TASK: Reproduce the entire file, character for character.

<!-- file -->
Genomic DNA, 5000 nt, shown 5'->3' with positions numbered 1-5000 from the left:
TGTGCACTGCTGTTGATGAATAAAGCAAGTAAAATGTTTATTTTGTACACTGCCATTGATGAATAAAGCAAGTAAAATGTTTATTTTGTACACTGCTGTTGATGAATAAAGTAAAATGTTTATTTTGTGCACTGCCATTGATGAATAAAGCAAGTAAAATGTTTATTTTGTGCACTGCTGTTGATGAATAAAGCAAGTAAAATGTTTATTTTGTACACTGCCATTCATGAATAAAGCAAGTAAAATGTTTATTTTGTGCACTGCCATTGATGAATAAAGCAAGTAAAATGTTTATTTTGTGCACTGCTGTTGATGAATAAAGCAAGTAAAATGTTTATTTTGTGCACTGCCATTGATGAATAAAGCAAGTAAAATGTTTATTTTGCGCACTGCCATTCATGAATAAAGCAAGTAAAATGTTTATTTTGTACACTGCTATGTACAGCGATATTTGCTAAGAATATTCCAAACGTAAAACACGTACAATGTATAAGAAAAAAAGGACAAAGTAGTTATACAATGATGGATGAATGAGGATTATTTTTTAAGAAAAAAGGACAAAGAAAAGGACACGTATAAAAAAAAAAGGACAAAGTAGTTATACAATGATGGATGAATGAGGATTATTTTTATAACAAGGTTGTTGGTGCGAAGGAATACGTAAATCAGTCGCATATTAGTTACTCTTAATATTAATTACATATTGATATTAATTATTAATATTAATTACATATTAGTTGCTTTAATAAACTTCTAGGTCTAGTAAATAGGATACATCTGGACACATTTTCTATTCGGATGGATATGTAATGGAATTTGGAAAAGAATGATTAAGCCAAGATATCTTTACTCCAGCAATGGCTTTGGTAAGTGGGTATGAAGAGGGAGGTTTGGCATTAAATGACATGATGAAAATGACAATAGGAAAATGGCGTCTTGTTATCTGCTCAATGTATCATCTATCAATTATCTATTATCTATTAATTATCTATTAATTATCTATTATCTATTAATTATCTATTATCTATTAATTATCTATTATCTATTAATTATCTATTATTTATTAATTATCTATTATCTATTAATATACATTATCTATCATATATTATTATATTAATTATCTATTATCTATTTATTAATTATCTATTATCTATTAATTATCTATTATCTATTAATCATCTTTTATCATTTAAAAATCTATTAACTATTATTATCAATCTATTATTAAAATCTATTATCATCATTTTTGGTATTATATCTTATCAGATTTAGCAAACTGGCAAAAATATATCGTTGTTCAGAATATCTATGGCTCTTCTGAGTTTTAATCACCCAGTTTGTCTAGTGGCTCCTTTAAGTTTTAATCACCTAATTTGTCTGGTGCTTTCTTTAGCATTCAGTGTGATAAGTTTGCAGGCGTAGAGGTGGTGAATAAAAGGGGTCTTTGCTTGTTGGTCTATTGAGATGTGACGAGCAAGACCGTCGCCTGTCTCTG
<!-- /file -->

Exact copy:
Genomic DNA, 5000 nt, shown 5'->3' with positions numbered 1-5000 from the left:
TGTGCACTGCTGTTGATGAATAAAGCAAGTAAAATGTTTATTTTGTACACTGCCATTGATGAATAAAGCAAGTAAAATGTTTATTTTGTACACTGCTGTTGATGAATAAAGTAAAATGTTTATTTTGTGCACTGCCATTGATGAATAAAGCAAGTAAAATGTTTATTTTGTGCACTGCTGTTGATGAATAAAGCAAGTAAAATGTTTATTTTGTACACTGCCATTCATGAATAAAGCAAGTAAAATGTTTATTTTGTGCACTGCCATTGATGAATAAAGCAAGTAAAATGTTTATTTTGTGCACTGCTGTTGATGAATAAAGCAAGTAAAATGTTTATTTTGTGCACTGCCATTGATGAATAAAGCAAGTAAAATGTTTATTTTGCGCACTGCCATTCATGAATAAAGCAAGTAAAATGTTTATTTTGTACACTGCTATGTACAGCGATATTTGCTAAGAATATTCCAAACGTAAAACACGTACAATGTATAAGAAAAAAAGGACAAAGTAGTTATACAATGATGGATGAATGAGGATTATTTTTTAAGAAAAAAGGACAAAGAAAAGGACACGTATAAAAAAAAAAGGACAAAGTAGTTATACAATGATGGATGAATGAGGATTATTTTTATAACAAGGTTGTTGGTGCGAAGGAATACGTAAATCAGTCGCATATTAGTTACTCTTAATATTAATTACATATTGATATTAATTATTAATATTAATTACATATTAGTTGCTTTAATAAACTTCTAGGTCTAGTAAATAGGATACATCTGGACACATTTTCTATTCGGATGGATATGTAATGGAATTTGGAAAAGAATGATTAAGCCAAGATATCTTTACTCCAGCAATGGCTTTGGTAAGTGGGTATGAAGAGGGAGGTTTGGCATTAAATGACATGATGAAAATGACAATAGGAAAATGGCGTCTTGTTATCTGCTCAATGTATCATCTATCAATTATCTATTATCTATTAATTATCTATTAATTATCTATTATCTATTAATTATCTATTATCTATTAATTATCTATTATCTATTAATTATCTATTATTTATTAATTATCTATTATCTATTAATATACATTATCTATCATATATTATTATATTAATTATCTATTATCTATTTATTAATTATCTATTATCTATTAATTATCTATTATCTATTAATCATCTTTTATCATTTAAAAATCTATTAACTATTATTATCAATCTATTATTAAAATCTATTATCATCATTTTTGGTATTATATCTTATCAGATTTAGCAAACTGGCAAAAATATATCGTTGTTCAGAATATCTATGGCTCTTCTGAGTTTTAATCACCCAGTTTGTCTAGTGGCTCCTTTAAGTTTTAATCACCTAATTTGTCTGGTGCTTTCTTTAGCATTCAGTGTGATAAGTTTGCAGGCGTAGAGGTGGTGAATAAAAGGGGTCTTTGCTTGTTGGTCTATTGAGATGTGACGAGCAAGACCGTCGCCTGTCTCTG